On eve of China import fair, EU warns of ‘promise fatigue’

FAN Editor
People walk past a sign of the Industrial and ICBC at the venue for the second China International Import Expo (CIIE) in Shanghai
People walk past a sign of the Industrial and Commercial Bank of China (ICBC) at the venue for the second China International Import Expo (CIIE) in Shanghai, China October 31, 2019. Picture taken October 31, 2019. REUTERS/Stringer

November 2, 2019

SHANGHAI (Reuters) – The European Union said that China should make rapid and substantial improvements to the business environment or risk “promise fatigue.”

The comments from the European Union Beijing mission come ahead of China’s massive week-long import fair in Shanghai next week, an attempt by the country to showcase its free trade credentials.

China has long been dogged by allegations of unfair trade practices, from forced tech transfers to protectionist market entry policy. The country has been criticized for making promises to open its market and not delivering on them.

The EU said in the statement late on Friday that European firms had provided positive feedback on the China International Import Expo (CIIE) last year and had increased sales or met new potential buyers.

But more needs to be done in connection to the EU-China Comprehensive Investment Agreement, said the statement.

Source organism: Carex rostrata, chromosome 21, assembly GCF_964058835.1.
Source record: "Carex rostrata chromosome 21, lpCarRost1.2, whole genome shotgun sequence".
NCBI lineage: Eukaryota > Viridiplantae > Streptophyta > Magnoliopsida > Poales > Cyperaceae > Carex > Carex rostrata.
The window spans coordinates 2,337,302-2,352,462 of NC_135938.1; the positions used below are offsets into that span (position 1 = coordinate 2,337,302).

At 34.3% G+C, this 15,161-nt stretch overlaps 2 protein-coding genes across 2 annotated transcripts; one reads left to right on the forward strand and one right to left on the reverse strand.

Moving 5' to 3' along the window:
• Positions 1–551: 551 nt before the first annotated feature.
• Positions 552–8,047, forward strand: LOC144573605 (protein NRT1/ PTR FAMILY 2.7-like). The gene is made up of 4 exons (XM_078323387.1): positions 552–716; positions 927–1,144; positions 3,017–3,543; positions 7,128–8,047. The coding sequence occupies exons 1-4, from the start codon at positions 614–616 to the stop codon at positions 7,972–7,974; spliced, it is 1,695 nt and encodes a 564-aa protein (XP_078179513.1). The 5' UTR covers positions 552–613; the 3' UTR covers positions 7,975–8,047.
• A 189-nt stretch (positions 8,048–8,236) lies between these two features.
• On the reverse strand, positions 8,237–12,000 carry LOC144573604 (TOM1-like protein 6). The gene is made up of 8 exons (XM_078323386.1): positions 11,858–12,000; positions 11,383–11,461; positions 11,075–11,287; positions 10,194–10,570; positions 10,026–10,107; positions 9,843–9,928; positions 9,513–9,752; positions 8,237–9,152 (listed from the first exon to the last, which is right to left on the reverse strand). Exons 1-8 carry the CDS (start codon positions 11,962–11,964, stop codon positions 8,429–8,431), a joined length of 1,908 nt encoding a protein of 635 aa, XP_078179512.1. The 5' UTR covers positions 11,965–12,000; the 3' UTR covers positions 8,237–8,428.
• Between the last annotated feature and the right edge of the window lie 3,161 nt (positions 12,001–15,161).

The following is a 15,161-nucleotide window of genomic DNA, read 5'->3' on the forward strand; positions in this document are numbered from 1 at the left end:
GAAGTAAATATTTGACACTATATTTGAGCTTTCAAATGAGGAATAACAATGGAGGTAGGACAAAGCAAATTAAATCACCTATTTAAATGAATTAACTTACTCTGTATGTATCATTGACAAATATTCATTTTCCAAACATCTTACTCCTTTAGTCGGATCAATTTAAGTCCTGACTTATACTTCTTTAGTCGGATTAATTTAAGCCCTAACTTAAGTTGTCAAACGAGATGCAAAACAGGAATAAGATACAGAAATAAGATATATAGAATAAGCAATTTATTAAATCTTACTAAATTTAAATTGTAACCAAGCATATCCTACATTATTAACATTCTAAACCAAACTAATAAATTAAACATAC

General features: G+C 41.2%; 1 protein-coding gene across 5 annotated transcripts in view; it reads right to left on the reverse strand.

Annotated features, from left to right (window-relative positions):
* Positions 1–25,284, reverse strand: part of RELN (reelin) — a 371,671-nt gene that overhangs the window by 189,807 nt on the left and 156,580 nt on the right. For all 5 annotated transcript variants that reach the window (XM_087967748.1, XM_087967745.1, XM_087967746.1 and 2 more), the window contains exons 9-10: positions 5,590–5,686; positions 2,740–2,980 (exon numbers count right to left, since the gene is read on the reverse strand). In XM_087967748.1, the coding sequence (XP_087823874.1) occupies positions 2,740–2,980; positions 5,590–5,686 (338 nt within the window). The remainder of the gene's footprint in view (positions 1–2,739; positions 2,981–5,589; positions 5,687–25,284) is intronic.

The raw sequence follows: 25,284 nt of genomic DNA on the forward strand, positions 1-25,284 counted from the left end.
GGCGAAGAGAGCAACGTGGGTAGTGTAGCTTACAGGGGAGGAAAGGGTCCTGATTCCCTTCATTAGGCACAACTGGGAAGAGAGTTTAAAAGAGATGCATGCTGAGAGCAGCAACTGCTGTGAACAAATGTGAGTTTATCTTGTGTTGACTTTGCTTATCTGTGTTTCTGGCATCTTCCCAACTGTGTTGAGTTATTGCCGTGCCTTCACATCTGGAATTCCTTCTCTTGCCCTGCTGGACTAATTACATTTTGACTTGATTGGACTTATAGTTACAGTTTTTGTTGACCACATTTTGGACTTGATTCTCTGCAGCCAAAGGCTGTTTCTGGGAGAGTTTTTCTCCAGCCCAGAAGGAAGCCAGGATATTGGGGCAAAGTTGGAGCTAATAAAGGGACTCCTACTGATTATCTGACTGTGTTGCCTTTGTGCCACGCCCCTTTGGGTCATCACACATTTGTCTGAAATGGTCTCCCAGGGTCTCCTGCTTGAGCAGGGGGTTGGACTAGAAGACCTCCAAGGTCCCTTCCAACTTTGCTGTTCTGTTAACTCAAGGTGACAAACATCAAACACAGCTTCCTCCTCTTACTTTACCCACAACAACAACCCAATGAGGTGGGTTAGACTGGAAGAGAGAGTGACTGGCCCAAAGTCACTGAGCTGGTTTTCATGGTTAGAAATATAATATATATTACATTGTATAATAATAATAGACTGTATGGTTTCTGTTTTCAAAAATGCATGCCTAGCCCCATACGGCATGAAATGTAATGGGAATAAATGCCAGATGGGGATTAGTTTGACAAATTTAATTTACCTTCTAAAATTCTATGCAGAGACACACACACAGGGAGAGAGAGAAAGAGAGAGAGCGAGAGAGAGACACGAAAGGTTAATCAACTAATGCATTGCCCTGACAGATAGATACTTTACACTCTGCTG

The EU “urges China to show more ambition and genuine effort towards rebalancing and level playing field,” it added.

The EU said it would be closely monitoring China’s roll out of its corporate social credit system and its impact on European companies and is concerned about the “wide scope, vague nature and lack of clear criteria of many of the key provisions”.

Beijing has been developing a plan to give “social credit” scores to reward or punish individuals and corporations using technology to record various measures of financial credit, personal behavior and corporate misdeeds.

The key market access barriers the EU would like to see removed include restrictions on foreign direct investment, subsidies granted to state-owned enterprises, forced transfer of technology and “buy China” policy for central and local governments.

The EU would like China to reduce barriers resulting from China’s cyber security schemes, particularly with respect to cryptography, virtual private network usage, cross border data transfer and localization requirements.

(Reporting by Ben Blanchard in Beijing; Writing by Engen Tham; Editing by Jacqueline Wong)

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